All he ever did was try and make the king happy. For instance, he said, “When the King wants something done, I do it”. I think Cromwell said this because he did not want his head to be cut off; therefore, all he did was kiss up to the king. In the end, it did not help him because he was tried and found guilty of treason. One character that did not get tried for treason was Richard Rich. He was one of the characters that betrayed Sir Thomas More. Throughout the film it was obvious to the viewer Richard Rich only cared about himself. By far, his worse act of selfishness was when he lied and sold out Thomas More for he could become Attorney General of Wales. As a result, I think Rich was a piece of scum for doing such acts of treachery to an old friend. I also believe Thomas More thought so because he said, “Richard, it profits a man nothing to trade his soul for the whole world, but for Wales”.

I thought that was a tremendous slap in the face to Richard. Another character that betrayed Thomas More after being his friend was the Duke of Norfolk, he foolishly badgered More to relent and join the King’s supporters. Obviously he did not realizing the depth of More’s integrity. Consequently, Norfolk conducted the trial for High Treason against his former friend, never aware that More had eased his passage from trusted friend to state enemy by purposely offending him. Above all, that is why I envy Sir Thomas More because of his individualism, ethics, and courage he had throughout his stand against King Henry VIII. It would have been hard for a person to purposely make an enemy out of a good friend. Even when you know it is for their own good.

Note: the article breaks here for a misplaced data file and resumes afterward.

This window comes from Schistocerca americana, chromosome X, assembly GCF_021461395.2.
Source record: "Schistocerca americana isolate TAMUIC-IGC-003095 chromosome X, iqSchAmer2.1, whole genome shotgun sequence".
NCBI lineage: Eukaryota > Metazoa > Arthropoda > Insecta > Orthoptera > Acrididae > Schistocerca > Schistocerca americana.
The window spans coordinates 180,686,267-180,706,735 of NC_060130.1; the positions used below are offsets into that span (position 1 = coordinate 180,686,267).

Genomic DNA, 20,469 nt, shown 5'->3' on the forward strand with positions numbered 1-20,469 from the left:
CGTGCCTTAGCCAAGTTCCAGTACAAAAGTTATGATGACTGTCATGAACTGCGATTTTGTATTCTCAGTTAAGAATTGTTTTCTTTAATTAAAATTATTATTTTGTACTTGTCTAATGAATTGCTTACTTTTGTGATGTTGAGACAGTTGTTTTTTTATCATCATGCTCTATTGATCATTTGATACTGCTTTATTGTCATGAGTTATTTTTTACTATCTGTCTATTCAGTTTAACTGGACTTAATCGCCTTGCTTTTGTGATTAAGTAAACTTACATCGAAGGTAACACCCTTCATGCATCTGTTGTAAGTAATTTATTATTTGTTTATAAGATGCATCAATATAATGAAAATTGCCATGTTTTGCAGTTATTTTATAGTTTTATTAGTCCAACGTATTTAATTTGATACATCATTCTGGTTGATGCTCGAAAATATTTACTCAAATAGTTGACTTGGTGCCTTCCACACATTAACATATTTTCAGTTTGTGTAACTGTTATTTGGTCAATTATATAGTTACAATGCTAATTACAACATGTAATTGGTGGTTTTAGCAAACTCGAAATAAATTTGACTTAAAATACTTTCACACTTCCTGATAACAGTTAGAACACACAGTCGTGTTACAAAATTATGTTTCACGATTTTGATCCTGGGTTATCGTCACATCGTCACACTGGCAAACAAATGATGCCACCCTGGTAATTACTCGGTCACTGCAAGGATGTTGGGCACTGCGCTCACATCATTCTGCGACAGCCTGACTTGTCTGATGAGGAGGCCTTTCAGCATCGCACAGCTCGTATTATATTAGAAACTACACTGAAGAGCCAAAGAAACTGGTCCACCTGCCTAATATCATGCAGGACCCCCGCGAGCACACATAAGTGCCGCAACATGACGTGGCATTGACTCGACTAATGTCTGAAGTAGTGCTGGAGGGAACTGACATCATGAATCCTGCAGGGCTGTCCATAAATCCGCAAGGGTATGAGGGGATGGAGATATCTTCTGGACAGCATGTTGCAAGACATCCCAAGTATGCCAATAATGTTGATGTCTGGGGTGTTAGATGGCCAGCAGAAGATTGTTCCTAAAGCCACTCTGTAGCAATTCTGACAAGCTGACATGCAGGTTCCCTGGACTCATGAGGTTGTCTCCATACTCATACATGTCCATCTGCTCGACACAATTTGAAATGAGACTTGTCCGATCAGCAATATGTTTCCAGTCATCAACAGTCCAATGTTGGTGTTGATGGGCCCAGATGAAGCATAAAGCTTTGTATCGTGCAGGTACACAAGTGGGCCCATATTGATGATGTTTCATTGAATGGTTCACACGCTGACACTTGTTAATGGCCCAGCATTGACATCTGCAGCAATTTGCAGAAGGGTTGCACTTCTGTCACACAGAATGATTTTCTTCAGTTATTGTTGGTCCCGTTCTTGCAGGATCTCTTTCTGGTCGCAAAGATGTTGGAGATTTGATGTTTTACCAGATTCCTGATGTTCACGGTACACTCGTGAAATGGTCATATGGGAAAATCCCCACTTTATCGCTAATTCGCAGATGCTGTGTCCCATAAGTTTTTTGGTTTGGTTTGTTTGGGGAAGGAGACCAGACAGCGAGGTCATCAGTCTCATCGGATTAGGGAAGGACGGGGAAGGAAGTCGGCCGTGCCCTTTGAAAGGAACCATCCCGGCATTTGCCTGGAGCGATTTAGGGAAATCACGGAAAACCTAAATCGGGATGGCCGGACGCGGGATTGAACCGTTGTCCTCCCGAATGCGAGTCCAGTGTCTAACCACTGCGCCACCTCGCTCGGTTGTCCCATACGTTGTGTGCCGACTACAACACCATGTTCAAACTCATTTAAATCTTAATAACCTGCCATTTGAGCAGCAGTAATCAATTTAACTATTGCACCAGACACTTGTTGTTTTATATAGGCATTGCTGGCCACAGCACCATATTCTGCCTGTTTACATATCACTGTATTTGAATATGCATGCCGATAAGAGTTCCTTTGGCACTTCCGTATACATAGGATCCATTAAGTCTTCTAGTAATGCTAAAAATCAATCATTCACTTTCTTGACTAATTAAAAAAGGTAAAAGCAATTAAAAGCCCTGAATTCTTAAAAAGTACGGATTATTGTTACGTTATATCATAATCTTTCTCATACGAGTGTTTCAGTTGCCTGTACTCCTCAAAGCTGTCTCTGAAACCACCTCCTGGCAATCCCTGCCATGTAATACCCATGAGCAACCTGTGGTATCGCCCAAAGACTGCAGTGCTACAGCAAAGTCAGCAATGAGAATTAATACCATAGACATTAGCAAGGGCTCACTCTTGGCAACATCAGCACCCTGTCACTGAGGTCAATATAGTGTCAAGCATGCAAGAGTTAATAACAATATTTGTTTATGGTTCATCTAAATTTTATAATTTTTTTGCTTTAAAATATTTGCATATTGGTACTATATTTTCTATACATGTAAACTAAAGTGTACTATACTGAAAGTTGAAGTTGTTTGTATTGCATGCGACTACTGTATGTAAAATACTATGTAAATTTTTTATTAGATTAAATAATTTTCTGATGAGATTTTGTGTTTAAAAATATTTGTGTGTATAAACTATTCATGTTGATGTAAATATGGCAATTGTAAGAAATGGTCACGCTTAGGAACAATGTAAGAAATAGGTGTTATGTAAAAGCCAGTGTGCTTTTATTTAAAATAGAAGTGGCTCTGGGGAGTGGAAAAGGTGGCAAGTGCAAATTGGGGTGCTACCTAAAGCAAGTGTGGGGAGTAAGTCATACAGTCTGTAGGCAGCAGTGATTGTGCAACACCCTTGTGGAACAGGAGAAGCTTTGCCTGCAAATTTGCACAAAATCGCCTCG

I do not think it would be possible for me to do that, which is why I envy Thomas. Aside from envying him I did not agree with what he did. In my eyes, putting his morals before his family was wrong of him. There had to have been other ways to voice your opinion back in that era without losing your head. I feel Sir Thomas More caused great suffering to his family that was unnecessary. In conclusion, I think you made us watch the movie for that particular reason. To show us how diverse each person’s attitude is towards their higher power. Now days in America, people are permitted to voice their opinion, and we take it for granted not realizing what a privilege it is to be able to speak out with no consequences.

Cite this page

A Man for All Seasons (Friend or Foe). (2016, Oct 03). Retrieved from https://studymoose.com/a-man-for-all-seasons-friend-or-foe-essay